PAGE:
LAST SUNDAY, I wrote that the Committee on Justice of the House of Representatives could immediately resume the impeachment of Ombudsman Merceditas N. Gutierrez that was suspended by a status quo ante order issued by the Supreme Court. True, a decision becomes final 15 days from its receipt by the parties, who may even prolong the period by filing a motion for reconsideration. Until the motion is resolved, the judgment will not attain finality.
Immediate effect. However, the status quo ante order was imposed by a mere interlocutory order that became effective immediately upon its issuance on September 14, 2010. Similarly, the order to lift it—which was written as a separate disposition in the Court’s decision—should also be deemed immediately executory. Settled is the doctrine that, at any time, a court may lift an interlocutory order with immediate effect.
I must quickly add however that in resuming the impeachment proceeding, the committee would be well advised to tread cautiously and prudently. The way forward is full of legal minefields laid down by the conflicting opinions of the justices. I think the committee should carefully weigh all these opinions.
To start with, two of the nine majority justices (Mariano C. del Castillo and Jose Portugal Perez) allowed only the first complaint but not the second. Justice Antonio Eduardo B. Nachura voted to dismiss the Gutierrez plea solely on the ground of “prematurity,” that is, Gutierrez should first bring her laments to the committee before asking for judicial relief. Justice Roberto A. Abad voted to dismiss the petition, not because he agreed with the ponencia but because he believed the one-year bar begins only when the House files the articles of impeachment in the Senate.
Dissenting opinion. Let us now examine the dissent of Justice Arturo D. Brion who was joined unqualifiedly by four other magistrates. He explained that when the Committee on Justice declared the first and second complaints “sufficient in form and substance,” the Rules governing impeachment in the House of Representatives had not been published and were thus not yet effective.
The Rules, according to Brion, partake the nature of laws that must be published before they can take effect. Unquestionably, the Rules were published only on Sept. 2, 2010 and took effect 15 days thereafter on Sept. 17. However, the committee used these Rules in declaring the complaints sufficient in form and substance prior to their effectivity. Thus, he concluded, these declarations are void for violating the due process rights of Gutierrez.
Happily however he suggested a remedy: “Given that the published Rules of Impeachment now exist and have become effective starting September 17, 2010, nothing should now prevent the House of Representatives from resuming its proceedings from its last valid action—the Speaker’s referral of the impeachment complaints to the Justice Committee which can now undertake its constitutional role on impeachment.” (bold types and italics in original)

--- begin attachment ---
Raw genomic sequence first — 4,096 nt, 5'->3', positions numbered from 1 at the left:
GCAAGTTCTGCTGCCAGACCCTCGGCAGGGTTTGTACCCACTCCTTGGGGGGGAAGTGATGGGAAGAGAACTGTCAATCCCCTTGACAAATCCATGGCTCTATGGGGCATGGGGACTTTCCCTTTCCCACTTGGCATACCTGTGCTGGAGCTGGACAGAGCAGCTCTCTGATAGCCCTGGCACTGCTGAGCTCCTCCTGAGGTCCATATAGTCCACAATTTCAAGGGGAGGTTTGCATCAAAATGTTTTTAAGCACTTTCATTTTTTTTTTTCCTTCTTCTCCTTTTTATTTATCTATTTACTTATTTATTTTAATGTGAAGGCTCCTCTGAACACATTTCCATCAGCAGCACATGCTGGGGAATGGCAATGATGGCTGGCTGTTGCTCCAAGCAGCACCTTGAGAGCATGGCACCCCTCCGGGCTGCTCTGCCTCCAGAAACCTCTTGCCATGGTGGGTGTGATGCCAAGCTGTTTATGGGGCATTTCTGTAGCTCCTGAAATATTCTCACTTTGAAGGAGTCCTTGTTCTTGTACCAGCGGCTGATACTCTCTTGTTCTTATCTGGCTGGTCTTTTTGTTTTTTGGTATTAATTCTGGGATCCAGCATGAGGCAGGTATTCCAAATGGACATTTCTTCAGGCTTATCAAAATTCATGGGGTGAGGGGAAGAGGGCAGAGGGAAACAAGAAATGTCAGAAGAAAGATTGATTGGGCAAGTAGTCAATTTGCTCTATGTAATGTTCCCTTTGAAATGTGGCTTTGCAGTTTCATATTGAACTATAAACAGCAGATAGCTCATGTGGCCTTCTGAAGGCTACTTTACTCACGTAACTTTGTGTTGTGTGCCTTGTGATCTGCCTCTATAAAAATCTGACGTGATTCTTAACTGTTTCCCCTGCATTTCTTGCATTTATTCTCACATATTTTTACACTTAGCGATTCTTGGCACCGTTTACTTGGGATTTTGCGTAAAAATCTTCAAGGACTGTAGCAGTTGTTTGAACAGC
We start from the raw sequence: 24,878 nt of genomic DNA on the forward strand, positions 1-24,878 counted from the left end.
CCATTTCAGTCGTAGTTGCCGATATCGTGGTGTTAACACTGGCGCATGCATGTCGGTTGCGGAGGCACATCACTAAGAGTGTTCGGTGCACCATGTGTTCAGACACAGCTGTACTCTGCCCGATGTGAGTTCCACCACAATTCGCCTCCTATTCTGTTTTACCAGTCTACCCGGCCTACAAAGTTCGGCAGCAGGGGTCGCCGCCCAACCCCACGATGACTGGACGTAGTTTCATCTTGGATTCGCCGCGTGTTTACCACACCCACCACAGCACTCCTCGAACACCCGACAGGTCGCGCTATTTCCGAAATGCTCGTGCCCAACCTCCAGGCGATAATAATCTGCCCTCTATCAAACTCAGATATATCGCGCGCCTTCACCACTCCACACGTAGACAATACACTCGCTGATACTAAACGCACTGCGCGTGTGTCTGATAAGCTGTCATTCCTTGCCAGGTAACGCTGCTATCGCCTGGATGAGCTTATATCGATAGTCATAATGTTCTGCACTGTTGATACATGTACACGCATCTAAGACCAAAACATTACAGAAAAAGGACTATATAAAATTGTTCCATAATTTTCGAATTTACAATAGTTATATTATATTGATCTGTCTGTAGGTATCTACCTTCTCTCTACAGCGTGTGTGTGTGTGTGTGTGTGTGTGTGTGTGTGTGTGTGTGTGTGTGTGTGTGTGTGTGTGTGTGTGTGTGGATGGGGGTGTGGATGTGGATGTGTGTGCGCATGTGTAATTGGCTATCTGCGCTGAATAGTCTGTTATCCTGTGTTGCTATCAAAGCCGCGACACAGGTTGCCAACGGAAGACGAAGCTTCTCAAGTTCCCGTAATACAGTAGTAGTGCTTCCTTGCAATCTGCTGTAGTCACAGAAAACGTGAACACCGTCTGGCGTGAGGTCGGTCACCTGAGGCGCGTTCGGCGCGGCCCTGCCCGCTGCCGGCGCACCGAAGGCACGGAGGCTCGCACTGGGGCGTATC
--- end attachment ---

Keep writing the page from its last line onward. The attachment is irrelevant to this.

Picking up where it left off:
Prudent advice. To forestall any possible flip-flops and delays on reconsideration, the Committee on Justice could heed this advice and take a new vote on the issue of sufficiency in form and substance when it resumes the impeachment proceedings. Then, the committee could re-direct the Ombudsman to answer within a fresh period of 15 days.
Though titled “Dissenting Opinion,” Brion’s views on the substantive issue of when an impeachment proceeding may be deemed “initiated” are not disadvantageous to the Committee on Justice. Brion believes a complaint is deemed initiated only after the Committee is given “the first opportunity for a meaningful action, involving the exercise of discretion that would justify the imposition of the (one-year) bar.” This first opportunity is when the committee rules on the complaint’s sufficiency in form and in substance.
Brion no longer answered the question of whether the second complaint should be given due course, saying curtly that since—in his view—the proceedings of the committee were invalid due to the absence of the Rules at the time the committee acted to determine sufficiency in form and substance, “any question posed by the filing of separate complaints by two separate parties… is not yet ripe for adjudication.”
To sum up, a strong majority voted to dismiss the Gutierrez petition for different reasons. Unlike in the earlier case of Francisco v. House of Representatives (Nov. 10, 2003), the present Court had no clear answer to the main question of when an impeachment proceeding is deemed initiated.
Of the nine majority justices, two (Del Castillo and Perez) voted to allow only the first complaint; another two (Abad and Sereno) opined that the one-year ban begins after the entire House votes whether to file the articles of impeachment in the Senate; one (Nachura) did not give any opinion on this issue. Hence, only the four remaining justices (Carpio, Morales, Villarama and Mendoza) can be said to have voted to sustain the Francisco ruling that the ban begins when the entire House refers a complaint to the Committee on Justice.
In contrast, the five dissenters (Corona, De Castro, Brion, Peralta and Bersamin) held that the one-year ban begins when the committee finds a complaint to be sufficient in form and substance. The 15th member (Velasco) inhibited.
Indeed, the Committee on Justice would be well advised to tiptoe its way in the maze of these labyrinthine opinions.
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